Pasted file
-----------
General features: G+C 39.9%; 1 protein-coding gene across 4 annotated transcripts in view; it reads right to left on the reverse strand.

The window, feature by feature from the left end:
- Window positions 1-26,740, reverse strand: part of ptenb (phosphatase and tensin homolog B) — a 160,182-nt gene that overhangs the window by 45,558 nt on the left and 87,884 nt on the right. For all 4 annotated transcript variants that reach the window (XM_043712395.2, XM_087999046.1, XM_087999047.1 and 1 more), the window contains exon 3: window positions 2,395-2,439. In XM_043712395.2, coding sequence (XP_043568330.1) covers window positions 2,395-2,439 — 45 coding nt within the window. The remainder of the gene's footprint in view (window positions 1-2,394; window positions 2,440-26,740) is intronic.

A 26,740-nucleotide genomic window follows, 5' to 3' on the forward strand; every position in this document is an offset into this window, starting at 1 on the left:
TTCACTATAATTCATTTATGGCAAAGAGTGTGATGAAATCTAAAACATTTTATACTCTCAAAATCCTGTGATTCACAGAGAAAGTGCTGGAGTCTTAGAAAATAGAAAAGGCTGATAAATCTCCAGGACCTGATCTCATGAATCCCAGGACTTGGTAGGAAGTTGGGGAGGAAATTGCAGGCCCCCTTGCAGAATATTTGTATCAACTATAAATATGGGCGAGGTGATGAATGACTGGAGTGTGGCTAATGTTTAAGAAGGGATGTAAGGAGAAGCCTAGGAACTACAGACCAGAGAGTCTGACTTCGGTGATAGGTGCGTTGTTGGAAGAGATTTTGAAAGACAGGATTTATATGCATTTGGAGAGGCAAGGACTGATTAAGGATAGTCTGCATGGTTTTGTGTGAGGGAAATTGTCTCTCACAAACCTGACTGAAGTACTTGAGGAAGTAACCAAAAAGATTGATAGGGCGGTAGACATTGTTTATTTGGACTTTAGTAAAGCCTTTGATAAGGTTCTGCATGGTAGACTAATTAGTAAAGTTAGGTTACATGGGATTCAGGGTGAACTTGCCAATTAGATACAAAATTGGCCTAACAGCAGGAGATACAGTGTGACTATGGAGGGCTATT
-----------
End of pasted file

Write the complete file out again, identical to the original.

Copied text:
General features: G+C 39.9%; 1 protein-coding gene across 4 annotated transcripts in view; it reads right to left on the reverse strand.

The window, feature by feature from the left end:
- Window positions 1-26,740, reverse strand: part of ptenb (phosphatase and tensin homolog B) — a 160,182-nt gene that overhangs the window by 45,558 nt on the left and 87,884 nt on the right. For all 4 annotated transcript variants that reach the window (XM_043712395.2, XM_087999046.1, XM_087999047.1 and 1 more), the window contains exon 3: window positions 2,395-2,439. In XM_043712395.2, coding sequence (XP_043568330.1) covers window positions 2,395-2,439 — 45 coding nt within the window. The remainder of the gene's footprint in view (window positions 1-2,394; window positions 2,440-26,740) is intronic.

A 26,740-nucleotide genomic window follows, 5' to 3' on the forward strand; every position in this document is an offset into this window, starting at 1 on the left:
TTCACTATAATTCATTTATGGCAAAGAGTGTGATGAAATCTAAAACATTTTATACTCTCAAAATCCTGTGATTCACAGAGAAAGTGCTGGAGTCTTAGAAAATAGAAAAGGCTGATAAATCTCCAGGACCTGATCTCATGAATCCCAGGACTTGGTAGGAAGTTGGGGAGGAAATTGCAGGCCCCCTTGCAGAATATTTGTATCAACTATAAATATGGGCGAGGTGATGAATGACTGGAGTGTGGCTAATGTTTAAGAAGGGATGTAAGGAGAAGCCTAGGAACTACAGACCAGAGAGTCTGACTTCGGTGATAGGTGCGTTGTTGGAAGAGATTTTGAAAGACAGGATTTATATGCATTTGGAGAGGCAAGGACTGATTAAGGATAGTCTGCATGGTTTTGTGTGAGGGAAATTGTCTCTCACAAACCTGACTGAAGTACTTGAGGAAGTAACCAAAAAGATTGATAGGGCGGTAGACATTGTTTATTTGGACTTTAGTAAAGCCTTTGATAAGGTTCTGCATGGTAGACTAATTAGTAAAGTTAGGTTACATGGGATTCAGGGTGAACTTGCCAATTAGATACAAAATTGGCCTAACAGCAGGAGATACAGTGTGACTATGGAGGGCTATT